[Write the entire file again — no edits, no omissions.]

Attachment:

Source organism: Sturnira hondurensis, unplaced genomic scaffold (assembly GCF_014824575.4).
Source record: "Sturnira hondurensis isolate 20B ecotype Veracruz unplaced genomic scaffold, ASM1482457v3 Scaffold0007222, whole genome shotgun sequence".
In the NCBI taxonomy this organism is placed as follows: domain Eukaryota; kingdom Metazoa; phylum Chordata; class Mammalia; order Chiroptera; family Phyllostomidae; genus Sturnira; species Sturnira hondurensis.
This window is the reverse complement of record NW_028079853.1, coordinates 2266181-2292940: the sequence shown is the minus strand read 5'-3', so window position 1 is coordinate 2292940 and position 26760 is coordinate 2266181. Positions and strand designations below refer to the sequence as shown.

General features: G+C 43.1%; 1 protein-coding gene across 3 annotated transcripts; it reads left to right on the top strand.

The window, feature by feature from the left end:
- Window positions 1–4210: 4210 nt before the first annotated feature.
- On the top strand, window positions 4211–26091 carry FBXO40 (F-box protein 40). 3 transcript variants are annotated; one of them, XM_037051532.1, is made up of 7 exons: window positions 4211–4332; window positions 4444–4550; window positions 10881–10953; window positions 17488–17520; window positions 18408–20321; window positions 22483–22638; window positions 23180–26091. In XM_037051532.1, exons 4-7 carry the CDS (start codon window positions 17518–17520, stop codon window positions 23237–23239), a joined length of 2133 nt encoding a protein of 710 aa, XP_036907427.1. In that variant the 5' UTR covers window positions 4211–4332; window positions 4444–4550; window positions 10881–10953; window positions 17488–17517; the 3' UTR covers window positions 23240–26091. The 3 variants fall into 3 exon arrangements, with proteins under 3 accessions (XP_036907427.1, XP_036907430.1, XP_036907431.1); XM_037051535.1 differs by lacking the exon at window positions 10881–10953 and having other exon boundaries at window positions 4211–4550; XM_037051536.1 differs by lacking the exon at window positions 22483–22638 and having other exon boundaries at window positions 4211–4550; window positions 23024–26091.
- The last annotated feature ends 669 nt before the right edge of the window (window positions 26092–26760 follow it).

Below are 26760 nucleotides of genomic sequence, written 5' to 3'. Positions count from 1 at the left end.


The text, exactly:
Source organism: Sturnira hondurensis, unplaced genomic scaffold (assembly GCF_014824575.4).
Source record: "Sturnira hondurensis isolate 20B ecotype Veracruz unplaced genomic scaffold, ASM1482457v3 Scaffold0007222, whole genome shotgun sequence".
In the NCBI taxonomy this organism is placed as follows: domain Eukaryota; kingdom Metazoa; phylum Chordata; class Mammalia; order Chiroptera; family Phyllostomidae; genus Sturnira; species Sturnira hondurensis.
This window is the reverse complement of record NW_028079853.1, coordinates 2266181-2292940: the sequence shown is the minus strand read 5'-3', so window position 1 is coordinate 2292940 and position 26760 is coordinate 2266181. Positions and strand designations below refer to the sequence as shown.

General features: G+C 43.1%; 1 protein-coding gene across 3 annotated transcripts; it reads left to right on the top strand.

The window, feature by feature from the left end:
- Window positions 1–4210: 4210 nt before the first annotated feature.
- On the top strand, window positions 4211–26091 carry FBXO40 (F-box protein 40). 3 transcript variants are annotated; one of them, XM_037051532.1, is made up of 7 exons: window positions 4211–4332; window positions 4444–4550; window positions 10881–10953; window positions 17488–17520; window positions 18408–20321; window positions 22483–22638; window positions 23180–26091. In XM_037051532.1, exons 4-7 carry the CDS (start codon window positions 17518–17520, stop codon window positions 23237–23239), a joined length of 2133 nt encoding a protein of 710 aa, XP_036907427.1. In that variant the 5' UTR covers window positions 4211–4332; window positions 4444–4550; window positions 10881–10953; window positions 17488–17517; the 3' UTR covers window positions 23240–26091. The 3 variants fall into 3 exon arrangements, with proteins under 3 accessions (XP_036907427.1, XP_036907430.1, XP_036907431.1); XM_037051535.1 differs by lacking the exon at window positions 10881–10953 and having other exon boundaries at window positions 4211–4550; XM_037051536.1 differs by lacking the exon at window positions 22483–22638 and having other exon boundaries at window positions 4211–4550; window positions 23024–26091.
- The last annotated feature ends 669 nt before the right edge of the window (window positions 26092–26760 follow it).

Below are 26760 nucleotides of genomic sequence, written 5' to 3'. Positions count from 1 at the left end.